Burns & Oates
|Country of origin||United Kingdom|
Burns & Oates was a British Roman Catholic publishing house which most recently existed as an imprint of Continuum. It was founded by James Burns in 1835, originally as a bookseller. Burns was of Presbyterian background and he gained a reputation as a High Church publisher, producing works by the Tractarians.
In 1847 his business was put in jeopardy when he converted to Catholicism, but the firm was fortunate to receive the support of John Henry Newman, who chose the firm to publish many of his works. There is a story that Newman's novel Loss and Gain was written specifically to assist Burns.
After a while trading as Burns, James Burns took a partner, renaming the company Burns & Lambert. In 1866 they were joined by a younger man, William Wilfred Oates, making the company Burns, Lambert & Oates and later Burns & Oates. Oates was another Catholic convert, and had previously co-founded the publishing house of Austin & Oates based in Bristol. Burns & Oates passed to his son Wilfred Oates, whose sister Mother Mary Salome became one of the firm’s most successful authors. The company was designated ‘Publishers to the Holy See’ by Pope Leo XIII.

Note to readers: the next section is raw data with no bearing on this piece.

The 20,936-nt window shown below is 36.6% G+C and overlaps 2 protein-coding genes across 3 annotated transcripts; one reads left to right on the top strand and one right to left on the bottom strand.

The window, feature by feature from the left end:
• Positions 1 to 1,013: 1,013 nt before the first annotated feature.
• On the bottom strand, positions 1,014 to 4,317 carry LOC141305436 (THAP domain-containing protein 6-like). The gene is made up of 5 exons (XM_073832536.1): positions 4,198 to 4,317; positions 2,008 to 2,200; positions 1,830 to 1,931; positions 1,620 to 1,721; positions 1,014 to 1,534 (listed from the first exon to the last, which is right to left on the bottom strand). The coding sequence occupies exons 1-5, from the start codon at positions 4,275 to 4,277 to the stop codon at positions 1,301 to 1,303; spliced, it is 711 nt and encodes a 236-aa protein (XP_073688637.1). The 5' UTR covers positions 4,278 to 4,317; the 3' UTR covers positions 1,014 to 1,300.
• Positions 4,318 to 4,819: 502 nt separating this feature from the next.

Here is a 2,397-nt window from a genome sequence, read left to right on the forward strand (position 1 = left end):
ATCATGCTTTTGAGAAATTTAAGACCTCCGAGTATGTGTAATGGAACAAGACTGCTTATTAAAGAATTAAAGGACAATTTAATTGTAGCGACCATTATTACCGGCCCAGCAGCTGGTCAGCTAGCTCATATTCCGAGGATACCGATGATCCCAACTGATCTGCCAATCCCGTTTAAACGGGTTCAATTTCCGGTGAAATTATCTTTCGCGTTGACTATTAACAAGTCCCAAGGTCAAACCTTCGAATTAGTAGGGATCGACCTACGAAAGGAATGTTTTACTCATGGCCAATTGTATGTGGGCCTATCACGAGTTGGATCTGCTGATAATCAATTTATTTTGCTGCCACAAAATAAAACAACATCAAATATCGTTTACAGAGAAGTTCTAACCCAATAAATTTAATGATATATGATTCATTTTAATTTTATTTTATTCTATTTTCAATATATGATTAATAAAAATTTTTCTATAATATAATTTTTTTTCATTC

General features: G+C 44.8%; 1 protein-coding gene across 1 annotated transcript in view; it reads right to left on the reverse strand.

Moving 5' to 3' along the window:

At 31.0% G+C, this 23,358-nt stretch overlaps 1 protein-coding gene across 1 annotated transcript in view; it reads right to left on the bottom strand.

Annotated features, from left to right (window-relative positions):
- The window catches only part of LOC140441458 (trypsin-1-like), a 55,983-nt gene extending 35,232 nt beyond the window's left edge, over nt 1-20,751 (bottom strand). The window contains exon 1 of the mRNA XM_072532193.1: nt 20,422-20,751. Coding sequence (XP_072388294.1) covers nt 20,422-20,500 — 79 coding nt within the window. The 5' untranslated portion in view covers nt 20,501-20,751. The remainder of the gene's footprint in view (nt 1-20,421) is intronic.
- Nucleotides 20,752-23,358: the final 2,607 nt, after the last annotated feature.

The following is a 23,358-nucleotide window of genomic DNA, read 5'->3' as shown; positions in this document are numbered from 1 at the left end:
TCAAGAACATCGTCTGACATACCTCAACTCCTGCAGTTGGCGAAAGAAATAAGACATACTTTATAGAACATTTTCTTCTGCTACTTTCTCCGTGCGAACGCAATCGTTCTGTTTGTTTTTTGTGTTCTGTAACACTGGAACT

In the USA the company's agent was The Catholic Publications Society of New York.
- Wilfrid Wilberforce, The House of Burns and Oates. London: Burns and Oates, 1908.
- Early Chapters in the History of Burns and Oates. London: privately printed, 1949.